- November 7, 2023: PowerPoint Presentations must be uploaded for the In-Person Conference and Pre-Conferences.
Making an Accessible Presentation
- We strongly recommend using PowerPoint to design your presentation (rather than Prezi, Canva, or Google Slides). PowerPoint is typically the easiest to navigate as well as provides the most support for designing an accessible presentation.
- Google Slides and Prezi Design have accessibility features for virtual audiences, but these can be lost when downloading slides.
- Numbering slides ensures the reading order is clear when slides are printed.
Suggestions for Making Accessible Materials
There are also lots of resources online about how to create accessible presentation materials. ASHE has synthesized some key information: these guidelines are available in a visual-based format (Canva PDF) and a text-based format (Word Document).
In addition, many colleges and universities have developed internal resources with suggestions that you might want to explore as you get started.
Suggestions For Presenting in an Accessible Way
- Being able to fully engage with a presentation is different for each attendee, so providing clear and accessible content is important.
- Always use a working microphone so that audience members and communication access providers (interpreter/captionist) can hear you.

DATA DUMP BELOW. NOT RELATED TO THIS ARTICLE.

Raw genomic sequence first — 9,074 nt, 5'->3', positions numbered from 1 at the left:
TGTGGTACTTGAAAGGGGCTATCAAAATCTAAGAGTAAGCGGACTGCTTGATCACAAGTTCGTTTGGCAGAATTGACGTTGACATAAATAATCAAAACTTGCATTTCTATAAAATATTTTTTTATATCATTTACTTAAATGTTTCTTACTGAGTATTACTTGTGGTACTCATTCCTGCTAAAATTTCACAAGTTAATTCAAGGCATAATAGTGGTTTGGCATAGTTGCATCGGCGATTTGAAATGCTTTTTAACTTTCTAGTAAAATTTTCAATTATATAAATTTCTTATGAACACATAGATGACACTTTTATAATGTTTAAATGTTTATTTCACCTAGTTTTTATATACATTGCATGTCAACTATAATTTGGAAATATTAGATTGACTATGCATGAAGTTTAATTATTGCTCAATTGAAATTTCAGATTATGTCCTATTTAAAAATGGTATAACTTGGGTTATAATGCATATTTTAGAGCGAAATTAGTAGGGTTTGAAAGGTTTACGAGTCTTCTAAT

- Speaking quickly is a natural response to exciting or stressful situations. When possible, aim to speak at a slower pace and work to enunciate spoken language.
- Doing so helps to clarify your content for everyone but especially the captionist/interpreter and attendees who lip-read.
- Consider adding reflective pauses during your presentation so the information shared can be processed by attendees who may have different processing speeds/needs.
- Provide a brief image description of yourself when presenting (e.g., I am a white woman with brown hair, glasses, and today I am wearing a black shirt and pants).
- Please make sure to describe any images you use and how they relate to the content during your presentation.
- Instead of saying "as you can see" or "looking at this chart," which assumes everyone can see, discuss the specifics of the image, chart, or graphic.
- During question and discussion portions of your session, make sure that all audience members can hear the questions. Anyone speaking must use a microphone or repeat the question once it has been asked.